There are so many things to consider when getting a divorce that it can seem overwhelming at times. Figuring out post divorce finances is a significant concern for most Utah couples, and determining what to do with marital assets is certainly one of those areas that can take a lot of time and negotiation to find the best solution for both parties. As every family’s financial outlook is very different, a one size fits all attitude toward asset division just doesn’t work.
Marital resources are typically comprised of an assortment of assets, all ranging in value. Determining if these assets should be liquidated or transferred to one spouse can become a rather difficult task. When making this decision, it is important to recognize the possible negative side effects that may follow. Those contemplating or currently working through a divorce m,ay benefit by becoming aware of the possible tax implications involved with liquidating assets.
The liquidation of assets often creates a taxable event that can result in a hefty tax bill and may have long-term financial consequences. For this reason, liquidating assets is frequently considered a last resort in divorce. Negotiating and trading assets to create an equitable distribution is generally considered the way to go, as transferring assets is usually a nontaxable event.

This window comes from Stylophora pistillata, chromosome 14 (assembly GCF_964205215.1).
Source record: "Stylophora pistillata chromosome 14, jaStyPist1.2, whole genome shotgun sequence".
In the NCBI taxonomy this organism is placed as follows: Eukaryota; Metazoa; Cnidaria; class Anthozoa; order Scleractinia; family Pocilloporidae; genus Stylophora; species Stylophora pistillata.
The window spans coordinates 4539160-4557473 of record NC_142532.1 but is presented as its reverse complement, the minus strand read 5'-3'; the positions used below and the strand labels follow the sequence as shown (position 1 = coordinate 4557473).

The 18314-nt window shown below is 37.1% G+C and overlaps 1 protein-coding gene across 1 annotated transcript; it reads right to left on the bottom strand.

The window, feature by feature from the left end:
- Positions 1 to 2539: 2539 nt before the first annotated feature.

For some Utah couples, there may be situations where liquidating marital assets is simply unavoidable and the only way to fairly divide property. Tax implications should be considered to ensure each spouse is receiving a fair distribution and not just left with a financial mess. Cases involving the liquidation of assets may take more time and may benefit from a collaborative setting rather than litigation. Negotiating the terms of the liquidation can certainly help each spouse walk away from the marriage financially prepared for their next chapter in life.
Source: CNBC, “Not always a rose: Avoiding thorny asset-liquidation issues in divorce“, Deborah Nason, June 14, 2014